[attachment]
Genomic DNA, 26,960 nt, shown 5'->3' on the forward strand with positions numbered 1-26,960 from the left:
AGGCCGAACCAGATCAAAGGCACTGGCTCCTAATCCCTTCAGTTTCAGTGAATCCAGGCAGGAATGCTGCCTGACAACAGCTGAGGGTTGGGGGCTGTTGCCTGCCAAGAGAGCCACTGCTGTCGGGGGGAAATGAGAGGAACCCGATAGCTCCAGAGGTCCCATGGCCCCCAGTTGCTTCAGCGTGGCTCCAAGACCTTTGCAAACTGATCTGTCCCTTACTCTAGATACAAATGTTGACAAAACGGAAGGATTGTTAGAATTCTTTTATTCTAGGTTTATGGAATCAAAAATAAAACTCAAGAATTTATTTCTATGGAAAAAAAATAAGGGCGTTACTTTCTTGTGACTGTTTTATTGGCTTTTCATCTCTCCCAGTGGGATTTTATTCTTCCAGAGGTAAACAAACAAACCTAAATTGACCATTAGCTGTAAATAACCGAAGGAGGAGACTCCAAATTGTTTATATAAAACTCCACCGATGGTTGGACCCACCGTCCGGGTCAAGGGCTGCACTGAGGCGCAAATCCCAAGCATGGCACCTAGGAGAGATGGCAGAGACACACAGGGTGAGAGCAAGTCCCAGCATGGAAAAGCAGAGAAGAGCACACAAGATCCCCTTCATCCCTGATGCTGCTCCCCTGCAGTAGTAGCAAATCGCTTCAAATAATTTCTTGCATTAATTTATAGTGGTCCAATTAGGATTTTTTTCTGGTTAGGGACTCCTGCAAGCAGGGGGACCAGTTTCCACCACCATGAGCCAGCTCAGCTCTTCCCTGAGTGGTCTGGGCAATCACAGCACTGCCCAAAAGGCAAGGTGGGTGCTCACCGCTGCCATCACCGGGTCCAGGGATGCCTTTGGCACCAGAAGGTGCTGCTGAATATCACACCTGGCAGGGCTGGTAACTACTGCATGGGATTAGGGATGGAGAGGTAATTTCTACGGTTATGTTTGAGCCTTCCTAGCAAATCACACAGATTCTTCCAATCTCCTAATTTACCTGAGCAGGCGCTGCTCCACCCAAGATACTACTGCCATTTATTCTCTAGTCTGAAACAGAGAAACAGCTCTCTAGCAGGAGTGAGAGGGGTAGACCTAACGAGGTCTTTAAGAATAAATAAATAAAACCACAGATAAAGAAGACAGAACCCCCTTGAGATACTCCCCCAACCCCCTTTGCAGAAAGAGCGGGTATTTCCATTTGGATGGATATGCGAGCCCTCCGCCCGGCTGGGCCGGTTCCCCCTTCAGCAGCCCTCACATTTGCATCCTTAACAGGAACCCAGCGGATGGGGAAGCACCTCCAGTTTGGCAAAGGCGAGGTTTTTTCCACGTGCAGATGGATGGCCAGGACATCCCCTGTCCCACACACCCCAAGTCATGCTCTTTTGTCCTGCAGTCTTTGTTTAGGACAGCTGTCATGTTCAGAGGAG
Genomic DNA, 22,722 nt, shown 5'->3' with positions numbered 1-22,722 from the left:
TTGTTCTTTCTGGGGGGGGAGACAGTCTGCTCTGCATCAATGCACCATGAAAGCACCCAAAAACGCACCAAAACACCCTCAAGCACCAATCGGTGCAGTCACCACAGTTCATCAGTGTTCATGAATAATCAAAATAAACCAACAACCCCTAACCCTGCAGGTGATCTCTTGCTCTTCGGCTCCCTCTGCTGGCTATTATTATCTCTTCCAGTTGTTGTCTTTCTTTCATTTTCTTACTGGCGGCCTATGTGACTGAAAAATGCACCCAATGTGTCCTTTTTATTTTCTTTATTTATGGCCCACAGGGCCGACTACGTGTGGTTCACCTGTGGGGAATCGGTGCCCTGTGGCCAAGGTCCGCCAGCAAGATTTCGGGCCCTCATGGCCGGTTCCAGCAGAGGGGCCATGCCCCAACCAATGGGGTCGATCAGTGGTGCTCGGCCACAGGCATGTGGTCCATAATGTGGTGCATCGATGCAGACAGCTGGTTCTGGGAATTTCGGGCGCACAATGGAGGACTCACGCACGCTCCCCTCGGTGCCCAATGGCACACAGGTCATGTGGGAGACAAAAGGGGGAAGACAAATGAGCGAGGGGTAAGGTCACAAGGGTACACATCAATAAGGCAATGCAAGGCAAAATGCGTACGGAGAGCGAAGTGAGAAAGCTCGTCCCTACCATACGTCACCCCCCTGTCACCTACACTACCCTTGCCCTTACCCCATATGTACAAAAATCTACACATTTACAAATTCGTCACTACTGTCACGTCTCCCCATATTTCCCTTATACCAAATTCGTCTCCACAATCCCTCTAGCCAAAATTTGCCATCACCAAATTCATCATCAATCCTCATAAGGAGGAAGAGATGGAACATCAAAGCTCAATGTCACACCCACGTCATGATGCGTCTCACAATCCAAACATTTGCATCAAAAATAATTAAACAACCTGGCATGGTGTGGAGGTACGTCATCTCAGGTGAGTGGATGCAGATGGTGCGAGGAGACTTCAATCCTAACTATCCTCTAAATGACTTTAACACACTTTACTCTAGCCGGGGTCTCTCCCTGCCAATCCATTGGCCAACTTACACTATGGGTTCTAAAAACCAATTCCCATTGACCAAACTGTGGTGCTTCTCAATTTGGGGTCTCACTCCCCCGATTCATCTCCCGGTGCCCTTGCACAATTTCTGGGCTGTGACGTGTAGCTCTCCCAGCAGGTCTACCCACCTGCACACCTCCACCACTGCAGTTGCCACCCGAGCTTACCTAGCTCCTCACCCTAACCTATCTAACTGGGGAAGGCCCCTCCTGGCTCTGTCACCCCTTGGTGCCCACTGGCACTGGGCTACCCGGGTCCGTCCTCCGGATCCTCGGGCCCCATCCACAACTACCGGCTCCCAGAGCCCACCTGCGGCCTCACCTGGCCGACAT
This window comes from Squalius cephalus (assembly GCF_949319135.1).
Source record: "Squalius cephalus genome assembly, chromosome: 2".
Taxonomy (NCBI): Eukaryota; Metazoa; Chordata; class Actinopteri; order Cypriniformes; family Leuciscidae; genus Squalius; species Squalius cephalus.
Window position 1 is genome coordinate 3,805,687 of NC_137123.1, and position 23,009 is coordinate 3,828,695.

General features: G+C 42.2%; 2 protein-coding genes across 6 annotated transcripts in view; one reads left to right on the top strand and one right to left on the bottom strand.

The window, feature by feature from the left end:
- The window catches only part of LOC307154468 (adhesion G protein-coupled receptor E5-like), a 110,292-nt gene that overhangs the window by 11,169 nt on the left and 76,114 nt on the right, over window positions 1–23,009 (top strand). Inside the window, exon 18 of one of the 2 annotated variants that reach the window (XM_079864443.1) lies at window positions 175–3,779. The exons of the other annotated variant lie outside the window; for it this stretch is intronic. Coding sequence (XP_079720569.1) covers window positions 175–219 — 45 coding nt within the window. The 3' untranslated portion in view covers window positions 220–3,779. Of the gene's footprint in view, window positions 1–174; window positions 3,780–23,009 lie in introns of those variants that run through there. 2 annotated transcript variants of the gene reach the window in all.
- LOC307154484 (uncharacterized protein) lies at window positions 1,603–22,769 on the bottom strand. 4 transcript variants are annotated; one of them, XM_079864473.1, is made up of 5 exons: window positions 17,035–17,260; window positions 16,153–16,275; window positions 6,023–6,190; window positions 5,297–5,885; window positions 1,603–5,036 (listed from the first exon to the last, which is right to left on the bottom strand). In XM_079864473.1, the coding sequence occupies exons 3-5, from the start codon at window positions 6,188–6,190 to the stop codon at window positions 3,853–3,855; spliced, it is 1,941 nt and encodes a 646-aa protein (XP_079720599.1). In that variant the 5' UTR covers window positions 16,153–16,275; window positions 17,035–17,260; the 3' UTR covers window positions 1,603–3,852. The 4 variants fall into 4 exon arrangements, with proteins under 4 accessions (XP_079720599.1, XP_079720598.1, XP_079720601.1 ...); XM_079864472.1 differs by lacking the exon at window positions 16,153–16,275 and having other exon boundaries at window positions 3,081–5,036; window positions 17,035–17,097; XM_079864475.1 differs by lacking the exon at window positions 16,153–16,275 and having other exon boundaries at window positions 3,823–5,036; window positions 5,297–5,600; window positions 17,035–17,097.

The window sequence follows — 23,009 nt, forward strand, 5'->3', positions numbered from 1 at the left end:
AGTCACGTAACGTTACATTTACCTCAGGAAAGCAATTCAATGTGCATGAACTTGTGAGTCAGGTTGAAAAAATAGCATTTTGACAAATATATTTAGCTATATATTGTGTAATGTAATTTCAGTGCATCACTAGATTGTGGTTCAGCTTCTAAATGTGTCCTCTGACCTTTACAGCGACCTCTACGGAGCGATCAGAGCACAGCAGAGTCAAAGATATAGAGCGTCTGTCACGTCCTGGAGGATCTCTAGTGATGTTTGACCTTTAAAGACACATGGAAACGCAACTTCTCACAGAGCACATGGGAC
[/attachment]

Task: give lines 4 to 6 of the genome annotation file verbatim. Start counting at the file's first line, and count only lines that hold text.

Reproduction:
TTGTTCTTTCTGGGGGGGGAGACAGTCTGCTCTGCATCAATGCACCATGAAAGCACCCAAAAACGCACCAAAACACCCTCAAGCACCAATCGGTGCAGTCACCACAGTTCATCAGTGTTCATGAATAATCAAAATAAACCAACAACCCCTAACCCTGCAGGTGATCTCTTGCTCTTCGGCTCCCTCTGCTGGCTATTATTATCTCTTCCAGTTGTTGTCTTTCTTTCATTTTCTTACTGGCGGCCTATGTGACTGAAAAATGCACCCAATGTGTCCTTTTTATTTTCTTTATTTATGGCCCACAGGGCCGACTACGTGTGGTTCACCTGTGGGGAATCGGTGCCCTGTGGCCAAGGTCCGCCAGCAAGATTTCGGGCCCTCATGGCCGGTTCCAGCAGAGGGGCCATGCCCCAACCAATGGGGTCGATCAGTGGTGCTCGGCCACAGGCATGTGGTCCATAATGTGGTGCATCGATGCAGACAGCTGGTTCTGGGAATTTCGGGCGCACAATGGAGGACTCACGCACGCTCCCCTCGGTGCCCAATGGCACACAGGTCATGTGGGAGACAAAAGGGGGAAGACAAATGAGCGAGGGGTAAGGTCACAAGGGTACACATCAATAAGGCAATGCAAGGCAAAATGCGTACGGAGAGCGAAGTGAGAAAGCTCGTCCCTACCATACGTCACCCCCCTGTCACCTACACTACCCTTGCCCTTACCCCATATGTACAAAAATCTACACATTTACAAATTCGTCACTACTGTCACGTCTCCCCATATTTCCCTTATACCAAATTCGTCTCCACAATCCCTCTAGCCAAAATTTGCCATCACCAAATTCATCATCAATCCTCATAAGGAGGAAGAGATGGAACATCAAAGCTCAATGTCACACCCACGTCATGATGCGTCTCACAATCCAAACATTTGCATCAAAAATAATTAAACAACCTGGCATGGTGTGGAGGTACGTCATCTCAGGTGAGTGGATGCAGATGGTGCGAGGAGACTTCAATCCTAACTATCCTCTAAATGACTTTAACACACTTTACTCTAGCCGGGGTCTCTCCCTGCCAATCCATTGGCCAACTTACACTATGGGTTCTAAAAACCAATTCCCATTGACCAAACTGTGGTGCTTCTCAATTTGGGGTCTCACTCCCCCGATTCATCTCCCGGTGCCCTTGCACAATTTCTGGGCTGTGACGTGTAGCTCTCCCAGCAGGTCTACCCACCTGCACACCTCCACCACTGCAGTTGCCACCCGAGCTTACCTAGCTCCTCACCCTAACCTATCTAACTGGGGAAGGCCCCTCCTGGCTCTGTCACCCCTTGGTGCCCACTGGCACTGGGCTACCCGGGTCCGTCCTCCGGATCCTCGGGCCCCATCCACAACTACCGGCTCCCAGAGCCCACCTGCGGCCTCACCTGGCCGACAT
This window comes from Squalius cephalus (assembly GCF_949319135.1).
Source record: "Squalius cephalus genome assembly, chromosome: 2".